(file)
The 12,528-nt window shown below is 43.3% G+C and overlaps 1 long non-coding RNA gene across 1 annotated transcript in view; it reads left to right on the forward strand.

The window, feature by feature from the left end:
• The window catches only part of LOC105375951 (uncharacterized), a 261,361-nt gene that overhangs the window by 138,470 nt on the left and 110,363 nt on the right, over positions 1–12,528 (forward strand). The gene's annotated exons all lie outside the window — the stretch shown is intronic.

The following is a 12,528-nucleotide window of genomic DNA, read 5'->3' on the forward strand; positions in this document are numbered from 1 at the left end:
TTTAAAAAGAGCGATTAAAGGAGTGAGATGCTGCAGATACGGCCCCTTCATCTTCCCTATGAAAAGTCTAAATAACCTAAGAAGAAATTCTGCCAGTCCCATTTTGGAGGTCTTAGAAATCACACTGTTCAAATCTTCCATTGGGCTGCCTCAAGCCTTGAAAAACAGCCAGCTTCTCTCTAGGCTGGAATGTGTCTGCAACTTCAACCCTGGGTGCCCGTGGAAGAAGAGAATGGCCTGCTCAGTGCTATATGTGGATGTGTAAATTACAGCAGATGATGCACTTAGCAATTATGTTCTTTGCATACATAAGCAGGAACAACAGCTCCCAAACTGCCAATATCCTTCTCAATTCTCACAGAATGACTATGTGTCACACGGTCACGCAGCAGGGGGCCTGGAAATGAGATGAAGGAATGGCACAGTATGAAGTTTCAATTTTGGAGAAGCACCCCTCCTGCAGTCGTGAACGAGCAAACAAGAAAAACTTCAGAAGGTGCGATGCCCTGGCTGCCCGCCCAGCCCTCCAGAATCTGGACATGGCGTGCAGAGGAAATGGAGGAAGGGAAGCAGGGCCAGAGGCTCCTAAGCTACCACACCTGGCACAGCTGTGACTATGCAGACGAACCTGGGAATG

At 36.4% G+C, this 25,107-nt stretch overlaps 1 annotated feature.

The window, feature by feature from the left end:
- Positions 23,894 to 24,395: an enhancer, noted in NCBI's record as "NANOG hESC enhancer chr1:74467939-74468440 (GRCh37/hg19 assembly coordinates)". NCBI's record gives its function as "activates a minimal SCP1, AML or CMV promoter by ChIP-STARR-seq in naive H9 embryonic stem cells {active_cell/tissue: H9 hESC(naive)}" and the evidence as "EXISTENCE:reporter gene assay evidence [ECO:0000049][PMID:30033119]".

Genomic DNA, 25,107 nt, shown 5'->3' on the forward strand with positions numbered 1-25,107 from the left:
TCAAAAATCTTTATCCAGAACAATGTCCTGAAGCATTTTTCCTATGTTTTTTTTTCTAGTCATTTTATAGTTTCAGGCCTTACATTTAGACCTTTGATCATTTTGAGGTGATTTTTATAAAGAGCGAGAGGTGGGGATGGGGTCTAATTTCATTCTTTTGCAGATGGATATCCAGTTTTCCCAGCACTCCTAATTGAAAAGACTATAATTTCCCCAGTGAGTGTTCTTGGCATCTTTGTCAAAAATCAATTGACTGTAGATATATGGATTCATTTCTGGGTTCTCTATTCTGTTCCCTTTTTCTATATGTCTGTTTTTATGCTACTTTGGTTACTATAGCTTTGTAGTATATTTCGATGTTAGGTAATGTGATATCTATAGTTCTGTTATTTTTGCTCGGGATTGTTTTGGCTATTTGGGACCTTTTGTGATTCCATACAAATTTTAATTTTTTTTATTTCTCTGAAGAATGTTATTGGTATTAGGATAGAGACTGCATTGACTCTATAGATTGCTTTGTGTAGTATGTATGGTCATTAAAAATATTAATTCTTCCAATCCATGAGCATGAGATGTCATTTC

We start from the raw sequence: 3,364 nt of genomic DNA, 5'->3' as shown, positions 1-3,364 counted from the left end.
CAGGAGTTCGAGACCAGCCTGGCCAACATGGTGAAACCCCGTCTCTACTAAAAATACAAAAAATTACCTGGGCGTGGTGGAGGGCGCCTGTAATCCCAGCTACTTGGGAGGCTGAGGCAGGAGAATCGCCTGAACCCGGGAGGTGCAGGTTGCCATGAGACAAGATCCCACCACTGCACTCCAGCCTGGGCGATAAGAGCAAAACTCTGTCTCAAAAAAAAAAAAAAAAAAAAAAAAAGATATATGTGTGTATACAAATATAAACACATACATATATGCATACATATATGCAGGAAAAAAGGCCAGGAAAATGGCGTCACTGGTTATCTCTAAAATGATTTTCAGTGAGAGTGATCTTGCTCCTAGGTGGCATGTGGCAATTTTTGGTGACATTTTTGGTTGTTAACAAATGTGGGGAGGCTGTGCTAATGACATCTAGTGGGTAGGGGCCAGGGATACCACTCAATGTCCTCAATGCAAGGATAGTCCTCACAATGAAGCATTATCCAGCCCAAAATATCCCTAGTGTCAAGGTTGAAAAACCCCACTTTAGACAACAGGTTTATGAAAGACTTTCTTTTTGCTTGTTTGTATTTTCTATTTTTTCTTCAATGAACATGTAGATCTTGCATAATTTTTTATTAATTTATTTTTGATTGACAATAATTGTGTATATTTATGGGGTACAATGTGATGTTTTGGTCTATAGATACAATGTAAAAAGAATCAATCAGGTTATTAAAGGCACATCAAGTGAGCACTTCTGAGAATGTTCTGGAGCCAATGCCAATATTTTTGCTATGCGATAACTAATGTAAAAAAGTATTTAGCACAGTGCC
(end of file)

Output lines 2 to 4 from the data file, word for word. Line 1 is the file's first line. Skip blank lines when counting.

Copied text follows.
The window, feature by feature from the left end:
• The window catches only part of LOC105375951 (uncharacterized), a 261,361-nt gene that overhangs the window by 138,470 nt on the left and 110,363 nt on the right, over positions 1–12,528 (forward strand). The gene's annotated exons all lie outside the window — the stretch shown is intronic.

The following is a 12,528-nucleotide window of genomic DNA, read 5'->3' on the forward strand; positions in this document are numbered from 1 at the left end: